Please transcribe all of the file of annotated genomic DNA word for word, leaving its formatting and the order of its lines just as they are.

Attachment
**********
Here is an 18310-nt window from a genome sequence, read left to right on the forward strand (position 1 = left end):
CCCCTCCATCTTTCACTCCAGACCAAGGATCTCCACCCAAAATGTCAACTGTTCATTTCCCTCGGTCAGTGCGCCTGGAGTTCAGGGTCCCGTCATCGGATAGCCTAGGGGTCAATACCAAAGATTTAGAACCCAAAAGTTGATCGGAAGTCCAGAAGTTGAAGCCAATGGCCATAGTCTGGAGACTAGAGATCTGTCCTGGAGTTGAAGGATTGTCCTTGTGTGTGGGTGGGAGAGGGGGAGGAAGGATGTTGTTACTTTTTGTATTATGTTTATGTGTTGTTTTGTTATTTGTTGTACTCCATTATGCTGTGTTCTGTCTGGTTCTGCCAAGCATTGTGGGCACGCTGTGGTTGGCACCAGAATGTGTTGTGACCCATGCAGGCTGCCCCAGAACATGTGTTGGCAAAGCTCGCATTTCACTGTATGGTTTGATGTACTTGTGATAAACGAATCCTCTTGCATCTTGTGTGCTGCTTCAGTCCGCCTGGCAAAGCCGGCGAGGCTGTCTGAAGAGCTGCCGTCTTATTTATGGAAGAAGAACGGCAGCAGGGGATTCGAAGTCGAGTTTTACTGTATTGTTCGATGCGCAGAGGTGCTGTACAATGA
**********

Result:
Here is an 18310-nt window from a genome sequence, read left to right on the forward strand (position 1 = left end):
CCCCTCCATCTTTCACTCCAGACCAAGGATCTCCACCCAAAATGTCAACTGTTCATTTCCCTCGGTCAGTGCGCCTGGAGTTCAGGGTCCCGTCATCGGATAGCCTAGGGGTCAATACCAAAGATTTAGAACCCAAAAGTTGATCGGAAGTCCAGAAGTTGAAGCCAATGGCCATAGTCTGGAGACTAGAGATCTGTCCTGGAGTTGAAGGATTGTCCTTGTGTGTGGGTGGGAGAGGGGGAGGAAGGATGTTGTTACTTTTTGTATTATGTTTATGTGTTGTTTTGTTATTTGTTGTACTCCATTATGCTGTGTTCTGTCTGGTTCTGCCAAGCATTGTGGGCACGCTGTGGTTGGCACCAGAATGTGTTGTGACCCATGCAGGCTGCCCCAGAACATGTGTTGGCAAAGCTCGCATTTCACTGTATGGTTTGATGTACTTGTGATAAACGAATCCTCTTGCATCTTGTGTGCTGCTTCAGTCCGCCTGGCAAAGCCGGCGAGGCTGTCTGAAGAGCTGCCGTCTTATTTATGGAAGAAGAACGGCAGCAGGGGATTCGAAGTCGAGTTTTACTGTATTGTTCGATGCGCAGAGGTGCTGTACAATGA